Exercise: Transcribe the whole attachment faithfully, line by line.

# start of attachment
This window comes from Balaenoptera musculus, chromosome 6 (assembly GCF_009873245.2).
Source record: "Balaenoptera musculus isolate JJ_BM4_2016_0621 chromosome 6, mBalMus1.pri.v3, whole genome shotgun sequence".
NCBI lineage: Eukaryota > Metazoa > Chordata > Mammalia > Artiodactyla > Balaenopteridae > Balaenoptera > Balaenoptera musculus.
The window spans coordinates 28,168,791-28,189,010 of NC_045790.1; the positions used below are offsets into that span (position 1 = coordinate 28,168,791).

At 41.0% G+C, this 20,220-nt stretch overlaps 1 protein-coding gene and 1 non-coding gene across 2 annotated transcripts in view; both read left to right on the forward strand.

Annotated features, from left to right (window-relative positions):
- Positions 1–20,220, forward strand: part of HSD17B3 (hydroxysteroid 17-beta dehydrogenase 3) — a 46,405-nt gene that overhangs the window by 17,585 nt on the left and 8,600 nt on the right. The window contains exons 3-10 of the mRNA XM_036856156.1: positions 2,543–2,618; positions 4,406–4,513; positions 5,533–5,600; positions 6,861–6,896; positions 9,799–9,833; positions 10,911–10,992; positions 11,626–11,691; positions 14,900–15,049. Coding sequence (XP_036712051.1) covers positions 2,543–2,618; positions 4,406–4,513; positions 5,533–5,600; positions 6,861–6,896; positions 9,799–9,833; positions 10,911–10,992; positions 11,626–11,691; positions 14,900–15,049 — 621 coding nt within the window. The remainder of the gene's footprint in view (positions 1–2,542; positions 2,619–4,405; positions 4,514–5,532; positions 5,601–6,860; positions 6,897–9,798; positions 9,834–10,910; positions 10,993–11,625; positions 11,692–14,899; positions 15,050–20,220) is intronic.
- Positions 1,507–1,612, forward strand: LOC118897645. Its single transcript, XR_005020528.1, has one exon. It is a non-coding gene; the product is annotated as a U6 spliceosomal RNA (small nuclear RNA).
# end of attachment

This window comes from Balaenoptera musculus, chromosome 6 (assembly GCF_009873245.2).
Source record: "Balaenoptera musculus isolate JJ_BM4_2016_0621 chromosome 6, mBalMus1.pri.v3, whole genome shotgun sequence".
NCBI lineage: Eukaryota > Metazoa > Chordata > Mammalia > Artiodactyla > Balaenopteridae > Balaenoptera > Balaenoptera musculus.
The window spans coordinates 28,168,791-28,189,010 of NC_045790.1; the positions used below are offsets into that span (position 1 = coordinate 28,168,791).

At 41.0% G+C, this 20,220-nt stretch overlaps 1 protein-coding gene and 1 non-coding gene across 2 annotated transcripts in view; both read left to right on the forward strand.

Annotated features, from left to right (window-relative positions):
- Positions 1–20,220, forward strand: part of HSD17B3 (hydroxysteroid 17-beta dehydrogenase 3) — a 46,405-nt gene that overhangs the window by 17,585 nt on the left and 8,600 nt on the right. The window contains exons 3-10 of the mRNA XM_036856156.1: positions 2,543–2,618; positions 4,406–4,513; positions 5,533–5,600; positions 6,861–6,896; positions 9,799–9,833; positions 10,911–10,992; positions 11,626–11,691; positions 14,900–15,049. Coding sequence (XP_036712051.1) covers positions 2,543–2,618; positions 4,406–4,513; positions 5,533–5,600; positions 6,861–6,896; positions 9,799–9,833; positions 10,911–10,992; positions 11,626–11,691; positions 14,900–15,049 — 621 coding nt within the window. The remainder of the gene's footprint in view (positions 1–2,542; positions 2,619–4,405; positions 4,514–5,532; positions 5,601–6,860; positions 6,897–9,798; positions 9,834–10,910; positions 10,993–11,625; positions 11,692–14,899; positions 15,050–20,220) is intronic.
- Positions 1,507–1,612, forward strand: LOC118897645. Its single transcript, XR_005020528.1, has one exon. It is a non-coding gene; the product is annotated as a U6 spliceosomal RNA (small nuclear RNA).